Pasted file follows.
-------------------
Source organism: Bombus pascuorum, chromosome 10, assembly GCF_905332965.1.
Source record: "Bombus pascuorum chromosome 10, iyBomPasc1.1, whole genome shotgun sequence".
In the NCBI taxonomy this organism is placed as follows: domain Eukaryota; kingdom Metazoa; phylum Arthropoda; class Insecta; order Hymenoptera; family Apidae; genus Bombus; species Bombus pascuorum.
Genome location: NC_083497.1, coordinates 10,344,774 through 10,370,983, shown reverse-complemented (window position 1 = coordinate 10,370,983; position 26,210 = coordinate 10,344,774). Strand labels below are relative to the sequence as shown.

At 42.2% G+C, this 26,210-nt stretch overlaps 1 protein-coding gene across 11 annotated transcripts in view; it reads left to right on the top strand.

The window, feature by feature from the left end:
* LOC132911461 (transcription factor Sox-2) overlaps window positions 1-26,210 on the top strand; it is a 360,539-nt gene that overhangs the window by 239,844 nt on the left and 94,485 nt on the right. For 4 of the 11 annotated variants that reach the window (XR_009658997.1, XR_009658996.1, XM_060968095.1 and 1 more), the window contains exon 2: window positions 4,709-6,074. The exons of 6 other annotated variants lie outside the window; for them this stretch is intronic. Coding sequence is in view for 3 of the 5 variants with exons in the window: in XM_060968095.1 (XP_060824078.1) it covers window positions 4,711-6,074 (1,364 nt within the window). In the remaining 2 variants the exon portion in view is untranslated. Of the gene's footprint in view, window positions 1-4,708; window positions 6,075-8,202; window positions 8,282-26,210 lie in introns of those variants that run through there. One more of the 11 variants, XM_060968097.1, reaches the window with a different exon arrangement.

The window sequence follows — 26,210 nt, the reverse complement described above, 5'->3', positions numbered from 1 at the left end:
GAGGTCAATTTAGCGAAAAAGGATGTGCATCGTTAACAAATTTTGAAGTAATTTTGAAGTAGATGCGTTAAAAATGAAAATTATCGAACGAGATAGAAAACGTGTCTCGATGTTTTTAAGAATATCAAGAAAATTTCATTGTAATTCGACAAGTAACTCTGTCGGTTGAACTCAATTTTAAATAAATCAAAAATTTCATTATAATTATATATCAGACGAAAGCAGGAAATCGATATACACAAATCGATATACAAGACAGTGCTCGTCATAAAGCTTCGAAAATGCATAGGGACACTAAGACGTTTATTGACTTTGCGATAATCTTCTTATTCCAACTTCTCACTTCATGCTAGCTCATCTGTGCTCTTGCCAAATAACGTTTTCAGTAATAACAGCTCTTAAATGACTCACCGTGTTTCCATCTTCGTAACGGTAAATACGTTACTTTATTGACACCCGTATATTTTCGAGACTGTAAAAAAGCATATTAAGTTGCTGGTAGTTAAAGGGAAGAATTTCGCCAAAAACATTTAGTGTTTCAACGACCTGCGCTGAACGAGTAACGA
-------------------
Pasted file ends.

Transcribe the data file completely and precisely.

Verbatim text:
Source organism: Bombus pascuorum, chromosome 10, assembly GCF_905332965.1.
Source record: "Bombus pascuorum chromosome 10, iyBomPasc1.1, whole genome shotgun sequence".
In the NCBI taxonomy this organism is placed as follows: domain Eukaryota; kingdom Metazoa; phylum Arthropoda; class Insecta; order Hymenoptera; family Apidae; genus Bombus; species Bombus pascuorum.
Genome location: NC_083497.1, coordinates 10,344,774 through 10,370,983, shown reverse-complemented (window position 1 = coordinate 10,370,983; position 26,210 = coordinate 10,344,774). Strand labels below are relative to the sequence as shown.

At 42.2% G+C, this 26,210-nt stretch overlaps 1 protein-coding gene across 11 annotated transcripts in view; it reads left to right on the top strand.

The window, feature by feature from the left end:
* LOC132911461 (transcription factor Sox-2) overlaps window positions 1-26,210 on the top strand; it is a 360,539-nt gene that overhangs the window by 239,844 nt on the left and 94,485 nt on the right. For 4 of the 11 annotated variants that reach the window (XR_009658997.1, XR_009658996.1, XM_060968095.1 and 1 more), the window contains exon 2: window positions 4,709-6,074. The exons of 6 other annotated variants lie outside the window; for them this stretch is intronic. Coding sequence is in view for 3 of the 5 variants with exons in the window: in XM_060968095.1 (XP_060824078.1) it covers window positions 4,711-6,074 (1,364 nt within the window). In the remaining 2 variants the exon portion in view is untranslated. Of the gene's footprint in view, window positions 1-4,708; window positions 6,075-8,202; window positions 8,282-26,210 lie in introns of those variants that run through there. One more of the 11 variants, XM_060968097.1, reaches the window with a different exon arrangement.

The window sequence follows — 26,210 nt, the reverse complement described above, 5'->3', positions numbered from 1 at the left end:
GAGGTCAATTTAGCGAAAAAGGATGTGCATCGTTAACAAATTTTGAAGTAATTTTGAAGTAGATGCGTTAAAAATGAAAATTATCGAACGAGATAGAAAACGTGTCTCGATGTTTTTAAGAATATCAAGAAAATTTCATTGTAATTCGACAAGTAACTCTGTCGGTTGAACTCAATTTTAAATAAATCAAAAATTTCATTATAATTATATATCAGACGAAAGCAGGAAATCGATATACACAAATCGATATACAAGACAGTGCTCGTCATAAAGCTTCGAAAATGCATAGGGACACTAAGACGTTTATTGACTTTGCGATAATCTTCTTATTCCAACTTCTCACTTCATGCTAGCTCATCTGTGCTCTTGCCAAATAACGTTTTCAGTAATAACAGCTCTTAAATGACTCACCGTGTTTCCATCTTCGTAACGGTAAATACGTTACTTTATTGACACCCGTATATTTTCGAGACTGTAAAAAAGCATATTAAGTTGCTGGTAGTTAAAGGGAAGAATTTCGCCAAAAACATTTAGTGTTTCAACGACCTGCGCTGAACGAGTAACGA